Using your personal loan to pay off a high-interest loan is a smart move.
Not only will you be able to save money on interest, but you’ll also simplify your finances by having just one loan to worry about.
Taking out a personal loan to pay off a high-interest loan is one of the most straightforward ways to reduce several monthly high-interest card payments and combine them into one monthly personal loan payment.
In this post, we’ll talk about how you can use a personal loan to pay your high-interest debt and save money on interest.
- 4 Advantages of using a personal loan to pay off a high-interest loan
- Get The Loan Comparison Calculator
- 3 Disadvantages of using a personal loan to pay off a high-interest loan
- How to choose the most suitable personal loan to pay off a high-interest loan
- Frequently Asked Questions
4 Advantages of using a personal loan to pay off a high-interest loan
Short-term loans may be useful if your aim is to get out of debt faster than if you paid your high-interest loan on time.
However, there are several benefits to taking out a personal loan to pay off another loan:
1. You might be able to pay off your high-interest loan sooner
If you only make minimum monthly payments, it might take years or even decades to pay off a high-interest loan if you pay off the principal gradually.
A low-interest personal loan will let you pay off your debt and establish a payment plan for your personal loan.
The conditions will differ depending on how much you borrow and your lender.
If you had a 10-year plan to pay off your high-interest loan, you may get a personal loan with fair interest and have it paid off in less than 5 years.
Just make sure you don’t restart the cycle by accumulating another debt.
2. You can Improve your credit score
A personal loan may have a beneficial effect on your credit score in a variety of ways, whether or not you take out the money.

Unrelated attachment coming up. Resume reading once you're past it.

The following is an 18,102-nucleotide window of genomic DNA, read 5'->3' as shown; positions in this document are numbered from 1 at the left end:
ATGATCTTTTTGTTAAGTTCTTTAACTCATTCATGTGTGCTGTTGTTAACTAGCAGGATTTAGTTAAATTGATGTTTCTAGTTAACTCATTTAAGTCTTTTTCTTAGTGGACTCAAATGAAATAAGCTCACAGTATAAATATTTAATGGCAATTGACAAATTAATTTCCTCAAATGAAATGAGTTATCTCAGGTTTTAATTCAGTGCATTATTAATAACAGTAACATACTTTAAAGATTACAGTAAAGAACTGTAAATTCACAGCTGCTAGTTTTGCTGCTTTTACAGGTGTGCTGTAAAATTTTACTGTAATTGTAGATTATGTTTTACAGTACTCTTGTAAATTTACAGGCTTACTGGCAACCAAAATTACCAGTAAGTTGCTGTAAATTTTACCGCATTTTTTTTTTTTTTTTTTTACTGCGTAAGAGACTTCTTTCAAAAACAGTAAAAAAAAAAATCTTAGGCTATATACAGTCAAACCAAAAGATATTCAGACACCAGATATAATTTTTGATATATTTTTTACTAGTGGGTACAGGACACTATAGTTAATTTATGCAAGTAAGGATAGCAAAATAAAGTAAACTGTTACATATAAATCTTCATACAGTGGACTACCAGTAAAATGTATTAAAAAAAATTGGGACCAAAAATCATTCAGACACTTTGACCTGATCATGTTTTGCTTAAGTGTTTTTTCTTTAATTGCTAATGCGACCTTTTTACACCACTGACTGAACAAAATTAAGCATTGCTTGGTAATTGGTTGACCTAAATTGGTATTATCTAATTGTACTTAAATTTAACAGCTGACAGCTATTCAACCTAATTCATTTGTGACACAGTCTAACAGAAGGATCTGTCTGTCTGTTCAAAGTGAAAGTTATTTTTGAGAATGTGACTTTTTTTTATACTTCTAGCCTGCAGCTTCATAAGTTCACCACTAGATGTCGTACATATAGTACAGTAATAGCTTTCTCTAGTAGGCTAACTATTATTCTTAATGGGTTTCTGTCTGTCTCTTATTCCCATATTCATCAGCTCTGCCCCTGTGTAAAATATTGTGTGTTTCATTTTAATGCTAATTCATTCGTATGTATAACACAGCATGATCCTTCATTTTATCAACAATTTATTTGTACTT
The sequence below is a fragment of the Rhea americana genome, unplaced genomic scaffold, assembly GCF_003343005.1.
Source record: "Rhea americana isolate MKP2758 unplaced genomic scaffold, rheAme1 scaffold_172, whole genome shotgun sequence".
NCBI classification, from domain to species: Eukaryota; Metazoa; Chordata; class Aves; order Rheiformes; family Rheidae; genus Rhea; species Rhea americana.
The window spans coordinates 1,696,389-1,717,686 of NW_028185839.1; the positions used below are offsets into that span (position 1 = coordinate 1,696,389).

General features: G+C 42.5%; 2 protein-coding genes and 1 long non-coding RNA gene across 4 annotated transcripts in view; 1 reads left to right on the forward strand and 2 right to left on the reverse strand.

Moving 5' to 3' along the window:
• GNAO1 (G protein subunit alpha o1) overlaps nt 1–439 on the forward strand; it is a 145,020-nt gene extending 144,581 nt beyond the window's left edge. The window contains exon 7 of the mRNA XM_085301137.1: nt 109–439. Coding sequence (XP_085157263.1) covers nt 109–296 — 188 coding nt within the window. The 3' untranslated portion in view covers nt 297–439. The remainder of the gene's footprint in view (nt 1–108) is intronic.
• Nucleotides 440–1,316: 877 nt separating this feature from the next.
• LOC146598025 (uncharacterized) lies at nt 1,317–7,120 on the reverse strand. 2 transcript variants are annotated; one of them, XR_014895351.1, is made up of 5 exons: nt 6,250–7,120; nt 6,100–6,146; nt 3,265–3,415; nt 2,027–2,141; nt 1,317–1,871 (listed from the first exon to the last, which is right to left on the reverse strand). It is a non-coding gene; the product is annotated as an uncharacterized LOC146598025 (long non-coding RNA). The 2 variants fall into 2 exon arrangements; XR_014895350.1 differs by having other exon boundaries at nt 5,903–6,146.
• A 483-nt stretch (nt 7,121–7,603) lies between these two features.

Borrowing in your own name improves your credit mix, which accounts for 10% of your score.
When you have a lot of credit and debt, it indicates that you’re a responsible consumer to creditors and lenders.
By paying down your debt, you will be able to lower your credit utilization.
Your credit utilization is the proportion of accessible credit you’re utilizing against your existing debt.
If you pay off your credit cards, your utilization rate will be 0%.
A utilization rate of 30% or less is considered good and can boost your score, as long as it’s below 10%.
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3. Streamlining Payments Through Consolidation
Tracking all due dates and minimum balances owing might be difficult if you make numerous payments each month.
You may be charged late payment costs if you miss a payment or don’t pay at least the outstanding amount owing, and your credit score could take a hit as a result.
Taking out a personal loan to combine high-interest loans payments will save you time and money by eliminating the need for any monthly payments.
You may save time and space by reducing or eliminating the number of payments.
4. You may save money by borrowing at a lower interest rate
If you have a high-interest loan (such as a credit card), you may be charged a rate of 20% or more, but those with excellent credit might pay less than 12%.
While an unsecured personal loan has an average interest rate of around 9%, a secure personal loan is less than 10%.
If you have a decent credit score, your personal loans will be less expensive than those with poor credit.
Because you’ll be paying less in interest, this means you may save money on interest by half or even pay off your debt sooner.
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3 Disadvantages of using a personal loan to pay off a high-interest loan
1. Personal Loans Have Fees